Laughing Allegra: The Inspiring Story of a Mother's Struggle and Triumph Raising a Daughter with Learning Disabilities

Laughing Allegra: The Inspiring Story of a Mother's Struggle and Triumph Raising a Daughter with Learning Disabilities

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by Anne Ford, John-Richard Thompson
     
 

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When Anne Ford, the great-granddaughter of Henry Ford, learned that her daughter Allegra's "differences" were the result of severe learning disabilities (LD), she faced a challenge that neither money nor position could ease. Desperate for answers, she sought out countless doctors, schools, and tutors for help. As she journeyed from denial to acceptance, Anne faced… See more details below

Overview

When Anne Ford, the great-granddaughter of Henry Ford, learned that her daughter Allegra's "differences" were the result of severe learning disabilities (LD), she faced a challenge that neither money nor position could ease. Desperate for answers, she sought out countless doctors, schools, and tutors for help. As she journeyed from denial to acceptance, Anne faced rejection, intolerance, disinterest, and puzzlement from friends, family, and professionals, eventually finding her way to the schools, people, and situations that enabled her to raise her family with hope and promise. She became an activist on behalf of children and families faced with LD and, in time, Anne saw her child grow into a vibrant, loving, independent adult with a passion for ice-skating and a commitment to help other children with disabilities.

While Allegra's disabilities are unique (as with each child with LD), the feelings of pain, frustration, shame, and guilt felt by Anne are shared to a varying degree by all parents of a child with LD. As Anne writes, "When Allegra was diagnosed, I needed information to explain her condition and what I could do to help her, but I also needed a guide to the heart...I needed to connect with someone who had been through it already and could offer words of comfort and the most simple reassuring statement a parent can hear: 'Your child will be fine.' I didn't have that, and that is my reason for writing this book, to enlighten parents and give them hope and help guide them on the oftentimes treacherous journey."

In addition to her personal story, Anne includes three invaluable special sections: answers to the most commonly asked questions about LD; a resource guide on where to find help; and a discussion from a mother's perspective on the challenges concerning homework, money, relationships, the workplace, getting around, and planning as the child with LD and the parents age. As for Allegra's thoughts about her mom writing this book, the introduction conveys her message: "I think mom has done well...telling people out there that you CAN get help...I didn't want my life in a book at first [and] we talked it over and thought about it. If it helps other kids then we should do it and so I told my mom OK."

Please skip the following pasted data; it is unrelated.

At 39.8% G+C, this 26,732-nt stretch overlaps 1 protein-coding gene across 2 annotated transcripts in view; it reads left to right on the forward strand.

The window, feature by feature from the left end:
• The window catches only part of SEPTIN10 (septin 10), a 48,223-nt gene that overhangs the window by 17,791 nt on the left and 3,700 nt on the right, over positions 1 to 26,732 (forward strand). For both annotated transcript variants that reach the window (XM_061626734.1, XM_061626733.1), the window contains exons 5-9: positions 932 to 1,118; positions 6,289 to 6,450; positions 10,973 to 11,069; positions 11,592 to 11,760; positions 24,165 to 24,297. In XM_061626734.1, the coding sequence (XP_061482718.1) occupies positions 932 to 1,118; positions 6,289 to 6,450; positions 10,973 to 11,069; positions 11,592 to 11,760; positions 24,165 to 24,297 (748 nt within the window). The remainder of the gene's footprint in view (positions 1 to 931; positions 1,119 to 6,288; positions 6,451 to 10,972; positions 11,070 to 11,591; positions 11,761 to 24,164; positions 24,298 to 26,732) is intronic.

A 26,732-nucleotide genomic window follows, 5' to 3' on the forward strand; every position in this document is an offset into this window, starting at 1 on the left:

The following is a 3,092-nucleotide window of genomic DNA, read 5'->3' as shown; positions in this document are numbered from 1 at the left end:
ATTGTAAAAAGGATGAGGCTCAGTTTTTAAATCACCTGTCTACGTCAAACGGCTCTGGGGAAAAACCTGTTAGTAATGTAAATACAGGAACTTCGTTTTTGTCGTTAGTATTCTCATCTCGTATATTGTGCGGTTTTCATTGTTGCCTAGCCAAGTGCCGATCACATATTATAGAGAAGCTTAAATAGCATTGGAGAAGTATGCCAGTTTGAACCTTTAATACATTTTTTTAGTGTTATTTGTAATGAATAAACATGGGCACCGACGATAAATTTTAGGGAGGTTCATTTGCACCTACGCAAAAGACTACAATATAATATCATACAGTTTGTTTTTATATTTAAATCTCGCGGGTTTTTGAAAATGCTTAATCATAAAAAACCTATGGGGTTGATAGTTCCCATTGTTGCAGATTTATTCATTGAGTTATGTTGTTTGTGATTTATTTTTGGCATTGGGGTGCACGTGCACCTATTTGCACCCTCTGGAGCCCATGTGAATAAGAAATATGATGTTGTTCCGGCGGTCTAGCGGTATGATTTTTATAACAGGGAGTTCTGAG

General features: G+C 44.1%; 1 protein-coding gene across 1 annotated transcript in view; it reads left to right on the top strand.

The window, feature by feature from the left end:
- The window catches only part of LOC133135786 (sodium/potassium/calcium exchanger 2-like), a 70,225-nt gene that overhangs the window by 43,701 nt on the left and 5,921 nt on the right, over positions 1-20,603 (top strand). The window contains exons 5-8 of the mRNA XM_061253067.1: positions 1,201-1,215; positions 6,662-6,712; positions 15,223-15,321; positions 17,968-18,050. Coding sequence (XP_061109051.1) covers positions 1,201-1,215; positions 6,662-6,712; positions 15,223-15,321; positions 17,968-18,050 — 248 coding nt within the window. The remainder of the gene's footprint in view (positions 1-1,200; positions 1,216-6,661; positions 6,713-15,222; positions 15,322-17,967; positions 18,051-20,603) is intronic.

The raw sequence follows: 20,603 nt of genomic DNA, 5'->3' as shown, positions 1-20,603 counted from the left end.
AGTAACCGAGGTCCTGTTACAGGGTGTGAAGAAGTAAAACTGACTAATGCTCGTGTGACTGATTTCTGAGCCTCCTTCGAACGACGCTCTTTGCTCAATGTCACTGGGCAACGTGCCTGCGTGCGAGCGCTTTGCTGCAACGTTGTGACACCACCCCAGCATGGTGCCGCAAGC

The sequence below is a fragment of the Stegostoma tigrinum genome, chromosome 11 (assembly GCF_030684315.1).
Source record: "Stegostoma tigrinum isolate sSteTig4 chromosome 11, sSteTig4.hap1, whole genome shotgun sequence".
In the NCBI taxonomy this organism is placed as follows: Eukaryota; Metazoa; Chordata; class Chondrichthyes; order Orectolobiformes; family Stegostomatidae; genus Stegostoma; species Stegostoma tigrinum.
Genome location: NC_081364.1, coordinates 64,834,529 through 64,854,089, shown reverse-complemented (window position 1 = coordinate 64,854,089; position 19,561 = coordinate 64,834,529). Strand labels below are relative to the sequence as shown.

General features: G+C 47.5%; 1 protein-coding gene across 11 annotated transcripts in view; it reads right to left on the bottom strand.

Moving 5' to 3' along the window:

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Editorial Reviews

Publishers Weekly
This poignant, intimate portrait of the author's daughter and her constant battle with serious learning disabilities opens an often hidden world and illuminates the many ways learning disabilities shape the lives of entire families. While having the Ford family name has provided Allegra with some advantages (the author is Henry Ford's great-granddaughter), living with a learning disability can be extremely difficult for anyone so diagnosed, and often a proper diagnosis is itself very difficult to come by. As a deeply involved and caring mother and longtime chair of the National Center for Learning Disabilities, Ford has seen enormous changes in public understanding and has knowledge about these problems, but there is still much to learn, she says, and every case is unique. She incorporates invaluable information for parents just beginning this lifelong struggle, including "questions parents ask" and her own perspective on some of the hardest issues that will almost certainly arise, in the early years and beyond, about persevering in the search for appropriate schooling, encouraging interpersonal relationships, helping the child establish an independent life when finances are difficult to grasp and employment is hard to maintain, and preparing the child for life when the parents are gone. But above all, this is a personal journey, depicting Allegra's triumphs (she is now 30) and the author's strength throughout years of pain and difficulty. Agent, Phyllis Wender. (May 5) Forecast: The author's credibility and a foreword by bestselling author Levine (A Mind at a Time) will make this popular among parents of the 2.9 million American students currently receiving special education for learning disabilities. Copyright 2003 Reed Business Information.